Car accident Insurance claims
Car accidents are the source of most claims for New Zealand insurance companies, and statistics show that it is very unlikely for people to go through life without having to claim on their car insurance at least once. In fact, on average over a lifetime of driving, people should expect to lodge four claims, one of these being for a more serious accident. Not all events are your fault - some claims could result from damage caused to your car even while it is parked.
Car accidents and Insurance claims - What to do
The first thing you need to do is report the incident to your insurance company and, if someone has been injured, to the police, within 24 hours. Most insurers have a time limit in place in which notification of an accident is required. This is best done either in person or over the telephone. If you have a broker it would be best to call them as they may have a specific procedure in place for dealing with claims. Texting is generally not an acceptable form of communication in these situations and will not suffice, as you will need to describe what happened, in detail. Your insurance company will generally check your policy to confirm that cover applies on the vehicle and guide you through the process of completing a claim form. For smaller claims like broken windscreens, a claim form may not be required. Your insurer will review with you the repairs needed, and normally discuss with you who the repairer will be. For more serious incidents, they will probably want an expert claims assessor to see the car and agree with a repairer on the expected costs to do the repair work. This is normally done at the repairer's premises. If the car needs towing, the insurance company will organise this and direct where it is to go.
If the owner of the vehicle was not the driver, both the driver and the owner will have to complete different sections of the claim form. It is important to take your time and make sure you provide all relevant information. Be accurate and truthful in all the information you provide. Any attempt to mislead the company can be used later as grounds to dispute your claim. You will have to answer questions about what you had been drinking prior to the accident. It is not uncommon for an insurance company, particularly when there is a suggestion that alcohol could have been a factor, to seek independent verification of your statements in the claim form. Some policies are null and void if you have been driving under the influence of alcohol, regardless of whether the police have charged you or not. Being honest is important, as your future access to insurance can be jeopardised if you are found to have lied.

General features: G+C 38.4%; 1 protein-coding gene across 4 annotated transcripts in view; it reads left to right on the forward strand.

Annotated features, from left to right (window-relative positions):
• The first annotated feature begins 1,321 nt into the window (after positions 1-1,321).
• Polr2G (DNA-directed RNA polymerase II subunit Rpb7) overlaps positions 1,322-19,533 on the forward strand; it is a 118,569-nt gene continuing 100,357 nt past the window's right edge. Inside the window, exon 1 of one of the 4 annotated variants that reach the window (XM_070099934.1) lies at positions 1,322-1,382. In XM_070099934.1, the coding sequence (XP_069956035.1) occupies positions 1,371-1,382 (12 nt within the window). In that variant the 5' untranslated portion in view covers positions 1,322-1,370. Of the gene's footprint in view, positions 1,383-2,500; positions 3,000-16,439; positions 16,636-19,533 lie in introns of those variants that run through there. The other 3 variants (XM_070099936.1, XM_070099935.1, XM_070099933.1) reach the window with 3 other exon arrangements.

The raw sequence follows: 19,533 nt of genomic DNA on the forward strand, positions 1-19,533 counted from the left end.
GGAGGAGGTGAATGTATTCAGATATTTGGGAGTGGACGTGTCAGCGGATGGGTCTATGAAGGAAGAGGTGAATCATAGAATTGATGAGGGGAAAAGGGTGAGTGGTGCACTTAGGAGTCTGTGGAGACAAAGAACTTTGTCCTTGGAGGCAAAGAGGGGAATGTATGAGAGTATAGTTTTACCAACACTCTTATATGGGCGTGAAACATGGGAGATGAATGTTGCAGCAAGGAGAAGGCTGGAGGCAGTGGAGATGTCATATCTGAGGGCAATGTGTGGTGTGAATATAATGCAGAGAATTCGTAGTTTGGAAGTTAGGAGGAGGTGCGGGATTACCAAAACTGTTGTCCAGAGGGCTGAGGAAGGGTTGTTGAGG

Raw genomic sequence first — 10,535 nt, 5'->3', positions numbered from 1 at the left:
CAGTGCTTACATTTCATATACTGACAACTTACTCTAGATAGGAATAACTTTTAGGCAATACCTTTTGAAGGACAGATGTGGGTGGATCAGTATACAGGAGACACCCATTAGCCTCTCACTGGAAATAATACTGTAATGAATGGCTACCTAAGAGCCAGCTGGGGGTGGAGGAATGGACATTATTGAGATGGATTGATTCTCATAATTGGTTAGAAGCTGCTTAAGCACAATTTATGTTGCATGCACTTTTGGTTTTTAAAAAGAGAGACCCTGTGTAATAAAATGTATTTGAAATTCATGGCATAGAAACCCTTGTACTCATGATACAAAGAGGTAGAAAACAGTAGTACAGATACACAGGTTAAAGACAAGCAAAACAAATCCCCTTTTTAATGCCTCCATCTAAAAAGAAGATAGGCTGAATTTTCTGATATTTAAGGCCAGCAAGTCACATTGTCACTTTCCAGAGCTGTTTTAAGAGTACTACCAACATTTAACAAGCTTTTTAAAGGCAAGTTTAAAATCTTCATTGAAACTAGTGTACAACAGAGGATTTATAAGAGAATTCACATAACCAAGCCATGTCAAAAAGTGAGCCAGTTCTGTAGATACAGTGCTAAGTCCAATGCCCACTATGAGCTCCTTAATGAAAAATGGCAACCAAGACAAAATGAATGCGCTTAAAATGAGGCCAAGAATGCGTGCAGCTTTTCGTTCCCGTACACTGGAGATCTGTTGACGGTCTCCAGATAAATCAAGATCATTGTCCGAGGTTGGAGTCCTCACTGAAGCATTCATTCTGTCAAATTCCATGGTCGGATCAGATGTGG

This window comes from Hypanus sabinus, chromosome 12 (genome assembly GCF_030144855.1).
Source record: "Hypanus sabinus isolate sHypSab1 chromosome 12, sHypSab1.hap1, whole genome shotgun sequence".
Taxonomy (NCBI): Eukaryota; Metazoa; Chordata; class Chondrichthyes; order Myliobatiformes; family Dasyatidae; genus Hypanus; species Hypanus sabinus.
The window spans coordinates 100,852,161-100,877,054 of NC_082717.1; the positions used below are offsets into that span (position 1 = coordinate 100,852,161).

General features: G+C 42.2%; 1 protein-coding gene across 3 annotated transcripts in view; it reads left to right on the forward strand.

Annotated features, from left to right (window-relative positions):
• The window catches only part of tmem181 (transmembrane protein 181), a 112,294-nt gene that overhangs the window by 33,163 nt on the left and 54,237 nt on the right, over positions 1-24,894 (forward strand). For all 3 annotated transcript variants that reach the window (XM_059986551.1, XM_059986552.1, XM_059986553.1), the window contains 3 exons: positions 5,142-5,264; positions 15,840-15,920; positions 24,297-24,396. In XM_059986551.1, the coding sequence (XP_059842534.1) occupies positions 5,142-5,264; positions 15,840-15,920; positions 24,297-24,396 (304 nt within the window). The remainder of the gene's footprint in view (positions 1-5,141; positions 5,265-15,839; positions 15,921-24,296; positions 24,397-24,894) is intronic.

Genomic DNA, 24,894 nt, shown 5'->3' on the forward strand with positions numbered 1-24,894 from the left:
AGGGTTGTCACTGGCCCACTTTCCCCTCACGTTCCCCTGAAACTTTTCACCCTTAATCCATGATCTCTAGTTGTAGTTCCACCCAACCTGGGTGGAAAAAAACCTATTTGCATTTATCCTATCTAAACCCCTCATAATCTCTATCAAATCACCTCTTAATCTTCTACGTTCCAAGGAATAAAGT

Your insurance company will also want to know the full particulars of the other party, if any, involved in the accident, especially if they were at fault. This includes details of whether they are insured or not. Getting these details at the time of the accident, and the names of witnesses and other people in their car, is very important. Taking photographs can be very helpful. Take photographs of everything including the other vehicle, and even of the driver. It is important not to admit liability on the scene, as it is a condition of most insurance policies that you do not make any such admission. Remember, not admitting liability is different from answering truthfully to your insurance company and the police.
Finally, when your claim is approved, your insurance company will arrange for your car to be repaired to the same condition it was in before the accident but you must not expect insurance repairs to remedy faults that existed before the accident. You will also have to pay any excess to the repairer before you collect your car from them. Your insurance company will make the amount clear to you at the time of your claim being approved.
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